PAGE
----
OXFORD — Lillian Danowski tried unsuccessfully to fight back emotions as she stood on her Hogs Back Road porch watching the action below.
“I don’t know when this would have been done,” said the recently widowed woman. “These past few weeks have been a struggle.”
Michael Ukanowicz, on Rollings Hill Drive, had made 25 trips in his Nissan truck to the dump already and had at least another 15 planned
“I’m worn out,” the 65-year-old admitted. “I’m overwhelmed. It’s just been a constant battle, … but this — this is fantastic.”
Larry Morgan, a retired Bridgeport police officer living on Oakwood Drive, was ready to make a donation after finally seeing the back of his shed again.
For five hours on Saturday, 28 members of the Oxford High School football team tackled a foe even bigger than the rival Ansonia Chargers. They took on the tons of branches and debris left by the tornadoes, microbursts and macrobursts that ripped through their town on May 15.
By 1 p.m., 10 truckloads of branches, brush and logs had been taken to the transfer station. Another ten truckloads waited at curbs.
“Do you believe this?” said First Selectman George Temple. “I’m so proud to see them showing so much concern for their community.”
At just about 8 a.m., Justin Bizzotto, a 16-year-old linebacker, and Greg Malyszko arrived at Oxford High School for the June 23 team meeting.
It’s been more than a month since the May 15 storm cut a swath through the town. Yet the grinding noise of chainsaws cutting wood still fills the air. On the ground, hundreds of trees lie in yards, atop others in woods or cut up and stacked in piles.
Longtime residents like Ukanowicz will tell you the damage from this storm was worse than any they’ve seen. Danowski said she was without power for a week.
In the locker room, Head Coach Joe Stochmal discussed his game plan.
“This is an opportunity for us to show our appreciation for this beautiful school and great facilities we have,” he said. “Let’s make sure we attack this like a practice. Stay focused and do a good job.”
He then split his team into four groups of seven, each led by two adults.
Outside Tim Richmond, a retired Bridgeport firefighter, hands out yellow safety helmets, safety glasses and thick gray gloves, all donated by Haynes’ Ace Hardware.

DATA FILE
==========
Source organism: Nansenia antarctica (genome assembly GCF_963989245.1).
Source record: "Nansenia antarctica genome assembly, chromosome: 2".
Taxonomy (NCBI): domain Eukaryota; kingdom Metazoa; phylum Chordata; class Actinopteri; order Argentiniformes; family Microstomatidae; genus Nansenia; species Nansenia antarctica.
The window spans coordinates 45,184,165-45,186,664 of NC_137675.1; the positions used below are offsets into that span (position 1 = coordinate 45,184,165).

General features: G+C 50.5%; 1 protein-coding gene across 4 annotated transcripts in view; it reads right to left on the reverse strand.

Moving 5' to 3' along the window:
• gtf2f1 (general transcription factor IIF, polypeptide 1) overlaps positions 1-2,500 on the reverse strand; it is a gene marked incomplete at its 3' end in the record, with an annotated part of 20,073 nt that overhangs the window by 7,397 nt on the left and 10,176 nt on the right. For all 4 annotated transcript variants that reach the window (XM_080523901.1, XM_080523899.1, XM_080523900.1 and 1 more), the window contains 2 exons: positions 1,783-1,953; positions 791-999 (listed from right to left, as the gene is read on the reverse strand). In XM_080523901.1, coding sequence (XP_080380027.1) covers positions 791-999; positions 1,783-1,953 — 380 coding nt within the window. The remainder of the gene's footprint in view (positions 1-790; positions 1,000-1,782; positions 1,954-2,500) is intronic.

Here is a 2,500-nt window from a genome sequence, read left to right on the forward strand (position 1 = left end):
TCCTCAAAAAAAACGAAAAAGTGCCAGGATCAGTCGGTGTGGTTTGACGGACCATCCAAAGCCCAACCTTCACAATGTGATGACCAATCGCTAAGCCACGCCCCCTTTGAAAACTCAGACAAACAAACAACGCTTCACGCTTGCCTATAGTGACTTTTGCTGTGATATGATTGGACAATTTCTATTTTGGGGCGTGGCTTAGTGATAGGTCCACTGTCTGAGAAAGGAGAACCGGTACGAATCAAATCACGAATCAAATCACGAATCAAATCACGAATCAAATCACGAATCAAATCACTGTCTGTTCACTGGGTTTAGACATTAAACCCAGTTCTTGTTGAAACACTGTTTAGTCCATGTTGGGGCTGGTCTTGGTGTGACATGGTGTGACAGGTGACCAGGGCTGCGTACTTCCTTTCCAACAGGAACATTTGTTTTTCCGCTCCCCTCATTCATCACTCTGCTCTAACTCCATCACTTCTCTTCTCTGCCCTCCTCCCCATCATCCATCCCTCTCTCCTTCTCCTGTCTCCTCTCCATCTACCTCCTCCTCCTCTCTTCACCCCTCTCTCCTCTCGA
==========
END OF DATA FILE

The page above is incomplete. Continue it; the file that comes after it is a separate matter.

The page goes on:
Richmond, who spent 26 years in firefighting — 24 as a pumper engineer in Bridgeport — heads the town’s volunteer cleanup committee. The committee’s initial response was to assess damage at homes whose residents called the town for help. Saturday’s response is to remove the debris.
“We’re not going into the woods and dropping ‘widow-makers’ (broken trees leaning against each other),” he said. “We’re not doing any tree climbing.”
Stihl, which has its Northeast regional distribution center in Oxford, donated two large chainsaws for the cleanup. In addition to providing safety gear, Haynes also lent a large dump truck and driver.
Coaches like Stochmal and Lu Diaz, parents like Jed Ferrante and Wayne Mavricz, and townspeople like Richmond and Larry Ellis handled the power tools. Players like Bizzoto, Malyzko, Ayden and Julian Ferrante, Dylan Mavricz, Andrew Aldo, John Biondi, Charley Flowers, Jason Madden, Adyn Tadduni and the dozens of others pulled, carried and dragged debris to the curb for pickup by Public Works Department workers.
In the case of Danowski’s house, the curb was about 500 feet down the hill along a dirt driveway.
“This is fantastic,” she said. “I’m so far back from the road I don’t know how I would have done this.”
Several huge maple and oak trees fell around the heavily wooded sides and back of Danowski’s property. Richmond suggested she put up a sign offering free firewood.
Ukanowicz also has numerous large trees down on his property.
“My neighbor says he’s got four to five years of wood already,” he said. “Two guys have been hacking away at this big stuff on the side. But who’s going to want all this?”
Richmond, Diaz, Jed Ferrante and Wayne Mauricz spent more than a half hour cutting limbs off two sheds — one still standing and the other smashed at 24 Dutton Road.
“This is pretty extreme,” said Madden, a 16-year-old linebacker, “but practice is tougher.”
Not far away Flowers, a 17-year-old wide receiver and free safety, was carrying an armful of maple. He agreed, “Practice is tougher.”
By 1 p.m., Stochmal said 28 yards were cleaned.
Amy Herold on Rolling Hills Drive was so happy with her cleanup, she whipped up 20 egg, bacon and cheese sandwiches for the volunteers.
“It’s amazing the way this community pulled together,” she said. “This is a great experience for the kids.”
James Tzepos, owner of Zois’ Pizza in Seymour, also donated food, including several large pizzas that Temple brought to the high school. Nothing was left behind.
“These kids can eat,” Temple said of their post cleanup lunch. “I was wondering what I was going to do with the leftovers.”
Richmond said there was more work to be done. But that was for another day.
“I never expected to get this done in a day,” he said. “Mother Nature hit us for 10 minutes and left us with a year’s worth of cleanup.”